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27 March 2018

What You Need to Know This Tax Season

What You Need to Know This Tax Season

We’re in the thick of the 2017 income tax filing season. It’s the time of year we’re often inundated with questions and, with so much confusion about the current tax code, this year is certainly no exception. We’ve answered some of the most common income tax filing questions for the 2017 tax year below.

With April 15 falling on a weekend again this year, when are taxes due?

You have a couple of extra days to file income taxes in 2018 since April 15 falls on a Sunday and Monday, April 16, is Emancipation Day, which is a legal holiday in the District of Columbia. That pushes the filing deadline to submit returns to Tuesday, April 17, 2018.

What exactly is due on April 17?

It’s important to file either your completed income tax return or an extension by April 17, 2018, to avoid a steep failure-to-file penalty of 5 percent PER MONTH of your unpaid taxes. A separate failure-to-pay penalty will also kick in if you don’t pay at least 90 percent of what is due by April 17, 2018, even if you file an extension (which gives you until October 15, 2018, to file). The failure-to-pay penalty isn’t huge (½ of 1 percent of your unpaid taxes PER MONTH), but it can still add up. 

Is there any reason to file an extension other than not being ready with the paperwork?

Yes! You may choose to file an extension so that you have more time to make certain decisions. If you’re self-employed, for instance, you might want to take that time to fund a SEP-IRA, solo 401k, or SIMPLE-IRA. The extra time can also be used to recharacterize IRA contributions that were already made in 2017. Business owners can also use the time to make decisions about Section 179 deductions when it comes to the depreciation of equipment and whether to carry back or carry forward business losses

What about all the changes to the tax code?

Most of the recent tax code changes apply to your 2018 taxes moving forward. So, while your paycheck may already reflect a smaller income l tax deduction, your 2017 tax return—including the amount you pay or the amount you receive as a refund—will not change much from recent years unless your income or other financial factors have changed.

How can I get a fast refund?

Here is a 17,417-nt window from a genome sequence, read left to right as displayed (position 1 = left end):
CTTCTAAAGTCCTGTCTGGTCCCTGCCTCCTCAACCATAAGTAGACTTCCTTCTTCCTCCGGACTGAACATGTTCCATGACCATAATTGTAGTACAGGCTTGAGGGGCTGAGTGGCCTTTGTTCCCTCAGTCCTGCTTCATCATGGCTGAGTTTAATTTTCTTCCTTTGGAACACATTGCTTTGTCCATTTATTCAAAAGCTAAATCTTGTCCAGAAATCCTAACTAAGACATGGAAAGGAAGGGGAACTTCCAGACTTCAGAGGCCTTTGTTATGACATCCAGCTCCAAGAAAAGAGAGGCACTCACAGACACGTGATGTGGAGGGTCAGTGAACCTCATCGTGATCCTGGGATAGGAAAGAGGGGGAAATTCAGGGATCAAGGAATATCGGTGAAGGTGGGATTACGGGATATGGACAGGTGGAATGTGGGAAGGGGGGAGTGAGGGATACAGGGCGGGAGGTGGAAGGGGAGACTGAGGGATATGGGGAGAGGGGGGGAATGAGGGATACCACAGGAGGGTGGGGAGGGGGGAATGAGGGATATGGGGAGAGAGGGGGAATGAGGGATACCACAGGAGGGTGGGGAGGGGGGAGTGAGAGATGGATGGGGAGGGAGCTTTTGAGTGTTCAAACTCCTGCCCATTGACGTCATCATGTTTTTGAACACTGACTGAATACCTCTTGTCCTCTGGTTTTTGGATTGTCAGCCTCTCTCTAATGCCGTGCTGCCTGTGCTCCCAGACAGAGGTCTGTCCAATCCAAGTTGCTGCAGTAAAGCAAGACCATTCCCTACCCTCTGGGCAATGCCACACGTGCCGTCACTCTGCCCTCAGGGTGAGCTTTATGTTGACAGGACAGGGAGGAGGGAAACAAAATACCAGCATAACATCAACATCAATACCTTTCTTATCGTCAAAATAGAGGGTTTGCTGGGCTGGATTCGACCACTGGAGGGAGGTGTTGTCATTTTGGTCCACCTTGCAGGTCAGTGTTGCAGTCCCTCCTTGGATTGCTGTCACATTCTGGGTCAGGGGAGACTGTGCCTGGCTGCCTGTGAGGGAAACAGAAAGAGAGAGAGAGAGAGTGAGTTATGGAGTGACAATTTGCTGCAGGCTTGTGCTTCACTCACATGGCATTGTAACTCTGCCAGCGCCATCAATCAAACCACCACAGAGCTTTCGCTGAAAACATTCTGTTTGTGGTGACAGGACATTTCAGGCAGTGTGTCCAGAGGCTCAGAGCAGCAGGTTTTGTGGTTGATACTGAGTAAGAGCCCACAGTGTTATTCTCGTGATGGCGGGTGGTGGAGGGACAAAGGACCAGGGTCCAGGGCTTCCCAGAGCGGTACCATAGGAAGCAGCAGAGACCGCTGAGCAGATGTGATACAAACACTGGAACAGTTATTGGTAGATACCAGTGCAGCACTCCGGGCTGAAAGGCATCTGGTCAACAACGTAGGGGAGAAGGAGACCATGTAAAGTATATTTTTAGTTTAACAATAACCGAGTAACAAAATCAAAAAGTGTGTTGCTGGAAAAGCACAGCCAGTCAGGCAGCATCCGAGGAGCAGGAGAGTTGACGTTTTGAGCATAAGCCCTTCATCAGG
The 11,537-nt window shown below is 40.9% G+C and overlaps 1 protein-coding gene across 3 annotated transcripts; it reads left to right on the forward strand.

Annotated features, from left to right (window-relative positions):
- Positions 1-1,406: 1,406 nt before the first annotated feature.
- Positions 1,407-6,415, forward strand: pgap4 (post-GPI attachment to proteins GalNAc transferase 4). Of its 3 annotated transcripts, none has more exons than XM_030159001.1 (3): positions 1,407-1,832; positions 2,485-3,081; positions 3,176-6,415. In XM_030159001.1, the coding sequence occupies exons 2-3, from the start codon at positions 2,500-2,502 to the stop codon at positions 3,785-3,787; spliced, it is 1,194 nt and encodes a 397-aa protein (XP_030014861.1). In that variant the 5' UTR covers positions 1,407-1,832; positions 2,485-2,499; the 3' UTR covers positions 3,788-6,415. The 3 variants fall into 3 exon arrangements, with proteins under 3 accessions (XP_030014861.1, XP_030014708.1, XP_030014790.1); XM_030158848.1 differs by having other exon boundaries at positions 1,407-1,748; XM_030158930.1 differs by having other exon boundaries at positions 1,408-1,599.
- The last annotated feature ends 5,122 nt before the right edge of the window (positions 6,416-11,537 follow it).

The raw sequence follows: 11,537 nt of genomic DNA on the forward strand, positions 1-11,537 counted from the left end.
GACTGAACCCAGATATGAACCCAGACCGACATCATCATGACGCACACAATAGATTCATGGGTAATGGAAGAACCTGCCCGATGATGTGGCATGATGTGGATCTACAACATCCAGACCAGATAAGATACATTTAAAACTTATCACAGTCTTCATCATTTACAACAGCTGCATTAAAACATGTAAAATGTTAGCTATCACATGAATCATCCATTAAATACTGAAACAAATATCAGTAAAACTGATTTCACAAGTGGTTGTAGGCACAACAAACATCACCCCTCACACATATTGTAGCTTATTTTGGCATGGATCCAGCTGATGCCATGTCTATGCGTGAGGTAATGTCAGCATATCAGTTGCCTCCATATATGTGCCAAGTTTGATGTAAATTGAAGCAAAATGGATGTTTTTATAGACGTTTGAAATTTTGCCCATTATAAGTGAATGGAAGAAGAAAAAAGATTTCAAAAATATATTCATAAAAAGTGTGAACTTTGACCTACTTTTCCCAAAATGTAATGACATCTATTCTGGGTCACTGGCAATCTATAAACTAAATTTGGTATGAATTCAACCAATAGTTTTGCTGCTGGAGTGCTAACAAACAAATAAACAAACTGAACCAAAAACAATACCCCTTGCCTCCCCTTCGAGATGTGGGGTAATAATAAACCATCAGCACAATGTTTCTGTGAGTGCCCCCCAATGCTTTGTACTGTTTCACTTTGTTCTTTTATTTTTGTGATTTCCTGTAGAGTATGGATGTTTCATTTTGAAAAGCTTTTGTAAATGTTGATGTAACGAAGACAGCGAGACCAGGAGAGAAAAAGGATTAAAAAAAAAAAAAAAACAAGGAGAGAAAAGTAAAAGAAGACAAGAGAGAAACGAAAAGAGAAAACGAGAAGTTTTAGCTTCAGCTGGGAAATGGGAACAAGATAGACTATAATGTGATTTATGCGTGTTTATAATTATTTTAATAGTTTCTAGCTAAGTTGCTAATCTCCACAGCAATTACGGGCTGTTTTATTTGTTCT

There’s no magic wand to wave that can ensure a quick refund. Of course, the earlier you submit your taxes by the tax deadline, the better. The IRS states that using e-file and direct deposit helps, too. To find out when you’ll get your refund, the IRS recommends using its “Where’s My Refund?” tool at IRS.gov or via the IRS2Go mobile app. The agency aims to send refunds in less than 21 days.

How will I know if something goes wrong?

With so many tax scams in play right now, it’s important to monitor your tax filing status after you submit your return and to pay close attention to the communication you receive. The IRS will never initiate contact about a refund by email, text messages or social media, and no call from the IRS should sound threatening or require immediate payment. Instead, you should receive a letter if further taxes are due or if something is wrong.

If you receive a letter from the IRS stating that you had already filed or that there was another problem with your return, you could be a victim of tax fraud and your refund may have already been sent to someone else. Additionally, if you’re expecting a refund and it’s been longer than 21 days, check with “Where’s My Refund?” Even if you don’t expect a refund, it may be a good idea to check the site to ensure that a refund wasn’t fraudulently requested by someone else using your Social Security number.

If you have any further questions, feel free to contact us.

Image Copyright: pixelbliss / 123RF Stock Photo


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